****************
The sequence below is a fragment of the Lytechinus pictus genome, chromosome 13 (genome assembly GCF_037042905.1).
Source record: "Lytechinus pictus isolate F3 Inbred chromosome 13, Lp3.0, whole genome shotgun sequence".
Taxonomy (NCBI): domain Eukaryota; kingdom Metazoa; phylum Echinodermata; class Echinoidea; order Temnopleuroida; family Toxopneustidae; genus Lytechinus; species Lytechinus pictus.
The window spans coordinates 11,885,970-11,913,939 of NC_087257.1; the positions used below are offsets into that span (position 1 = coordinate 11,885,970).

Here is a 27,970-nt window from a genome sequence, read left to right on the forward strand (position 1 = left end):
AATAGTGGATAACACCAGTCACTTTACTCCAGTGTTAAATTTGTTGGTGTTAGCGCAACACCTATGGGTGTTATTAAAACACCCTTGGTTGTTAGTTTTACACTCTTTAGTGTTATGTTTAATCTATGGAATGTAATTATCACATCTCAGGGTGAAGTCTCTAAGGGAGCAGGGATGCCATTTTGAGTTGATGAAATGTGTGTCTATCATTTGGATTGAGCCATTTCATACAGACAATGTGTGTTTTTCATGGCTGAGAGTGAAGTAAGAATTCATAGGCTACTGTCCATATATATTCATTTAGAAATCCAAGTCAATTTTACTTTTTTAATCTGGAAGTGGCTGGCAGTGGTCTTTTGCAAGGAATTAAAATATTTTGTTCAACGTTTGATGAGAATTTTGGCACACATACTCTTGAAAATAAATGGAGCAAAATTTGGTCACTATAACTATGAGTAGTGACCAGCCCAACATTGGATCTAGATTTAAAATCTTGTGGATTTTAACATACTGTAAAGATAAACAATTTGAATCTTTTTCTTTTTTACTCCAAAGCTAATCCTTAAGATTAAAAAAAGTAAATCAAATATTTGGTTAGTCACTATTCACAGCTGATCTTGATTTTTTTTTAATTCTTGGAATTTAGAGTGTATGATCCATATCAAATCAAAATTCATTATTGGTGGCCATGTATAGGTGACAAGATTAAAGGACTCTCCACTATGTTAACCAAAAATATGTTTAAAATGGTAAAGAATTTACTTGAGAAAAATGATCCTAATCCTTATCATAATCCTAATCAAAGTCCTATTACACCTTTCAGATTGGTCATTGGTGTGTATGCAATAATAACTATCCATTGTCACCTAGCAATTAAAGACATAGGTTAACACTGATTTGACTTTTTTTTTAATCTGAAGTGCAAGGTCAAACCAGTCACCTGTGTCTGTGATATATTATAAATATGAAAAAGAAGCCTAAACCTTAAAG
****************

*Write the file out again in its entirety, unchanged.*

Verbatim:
The sequence below is a fragment of the Lytechinus pictus genome, chromosome 13 (genome assembly GCF_037042905.1).
Source record: "Lytechinus pictus isolate F3 Inbred chromosome 13, Lp3.0, whole genome shotgun sequence".
Taxonomy (NCBI): domain Eukaryota; kingdom Metazoa; phylum Echinodermata; class Echinoidea; order Temnopleuroida; family Toxopneustidae; genus Lytechinus; species Lytechinus pictus.
The window spans coordinates 11,885,970-11,913,939 of NC_087257.1; the positions used below are offsets into that span (position 1 = coordinate 11,885,970).

Here is a 27,970-nt window from a genome sequence, read left to right on the forward strand (position 1 = left end):
AATAGTGGATAACACCAGTCACTTTACTCCAGTGTTAAATTTGTTGGTGTTAGCGCAACACCTATGGGTGTTATTAAAACACCCTTGGTTGTTAGTTTTACACTCTTTAGTGTTATGTTTAATCTATGGAATGTAATTATCACATCTCAGGGTGAAGTCTCTAAGGGAGCAGGGATGCCATTTTGAGTTGATGAAATGTGTGTCTATCATTTGGATTGAGCCATTTCATACAGACAATGTGTGTTTTTCATGGCTGAGAGTGAAGTAAGAATTCATAGGCTACTGTCCATATATATTCATTTAGAAATCCAAGTCAATTTTACTTTTTTAATCTGGAAGTGGCTGGCAGTGGTCTTTTGCAAGGAATTAAAATATTTTGTTCAACGTTTGATGAGAATTTTGGCACACATACTCTTGAAAATAAATGGAGCAAAATTTGGTCACTATAACTATGAGTAGTGACCAGCCCAACATTGGATCTAGATTTAAAATCTTGTGGATTTTAACATACTGTAAAGATAAACAATTTGAATCTTTTTCTTTTTTACTCCAAAGCTAATCCTTAAGATTAAAAAAAGTAAATCAAATATTTGGTTAGTCACTATTCACAGCTGATCTTGATTTTTTTTTAATTCTTGGAATTTAGAGTGTATGATCCATATCAAATCAAAATTCATTATTGGTGGCCATGTATAGGTGACAAGATTAAAGGACTCTCCACTATGTTAACCAAAAATATGTTTAAAATGGTAAAGAATTTACTTGAGAAAAATGATCCTAATCCTTATCATAATCCTAATCAAAGTCCTATTACACCTTTCAGATTGGTCATTGGTGTGTATGCAATAATAACTATCCATTGTCACCTAGCAATTAAAGACATAGGTTAACACTGATTTGACTTTTTTTTTAATCTGAAGTGCAAGGTCAAACCAGTCACCTGTGTCTGTGATATATTATAAATATGAAAAAGAAGCCTAAACCTTAAAG